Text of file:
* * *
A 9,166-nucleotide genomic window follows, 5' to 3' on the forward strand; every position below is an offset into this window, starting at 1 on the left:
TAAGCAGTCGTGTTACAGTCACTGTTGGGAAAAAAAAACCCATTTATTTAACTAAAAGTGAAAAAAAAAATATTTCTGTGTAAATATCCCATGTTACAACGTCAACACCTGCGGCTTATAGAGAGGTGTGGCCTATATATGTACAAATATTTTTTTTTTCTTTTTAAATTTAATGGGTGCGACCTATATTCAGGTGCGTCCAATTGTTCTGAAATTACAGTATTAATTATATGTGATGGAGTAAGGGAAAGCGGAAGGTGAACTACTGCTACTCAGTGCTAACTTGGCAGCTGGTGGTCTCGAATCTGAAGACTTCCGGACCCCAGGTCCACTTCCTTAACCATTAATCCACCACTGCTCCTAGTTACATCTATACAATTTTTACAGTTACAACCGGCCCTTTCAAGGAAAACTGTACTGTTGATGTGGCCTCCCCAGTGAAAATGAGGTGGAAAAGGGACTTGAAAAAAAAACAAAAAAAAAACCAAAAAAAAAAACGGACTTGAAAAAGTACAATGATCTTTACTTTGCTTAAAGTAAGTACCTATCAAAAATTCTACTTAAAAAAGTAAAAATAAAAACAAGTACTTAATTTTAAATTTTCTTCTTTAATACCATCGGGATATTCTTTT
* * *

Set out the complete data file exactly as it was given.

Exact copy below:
A 9,166-nucleotide genomic window follows, 5' to 3' on the forward strand; every position below is an offset into this window, starting at 1 on the left:
TAAGCAGTCGTGTTACAGTCACTGTTGGGAAAAAAAAACCCATTTATTTAACTAAAAGTGAAAAAAAAAATATTTCTGTGTAAATATCCCATGTTACAACGTCAACACCTGCGGCTTATAGAGAGGTGTGGCCTATATATGTACAAATATTTTTTTTTTCTTTTTAAATTTAATGGGTGCGACCTATATTCAGGTGCGTCCAATTGTTCTGAAATTACAGTATTAATTATATGTGATGGAGTAAGGGAAAGCGGAAGGTGAACTACTGCTACTCAGTGCTAACTTGGCAGCTGGTGGTCTCGAATCTGAAGACTTCCGGACCCCAGGTCCACTTCCTTAACCATTAATCCACCACTGCTCCTAGTTACATCTATACAATTTTTACAGTTACAACCGGCCCTTTCAAGGAAAACTGTACTGTTGATGTGGCCTCCCCAGTGAAAATGAGGTGGAAAAGGGACTTGAAAAAAAAACAAAAAAAAAACCAAAAAAAAAAACGGACTTGAAAAAGTACAATGATCTTTACTTTGCTTAAAGTAAGTACCTATCAAAAATTCTACTTAAAAAAGTAAAAATAAAAACAAGTACTTAATTTTAAATTTTCTTCTTTAATACCATCGGGATATTCTTTT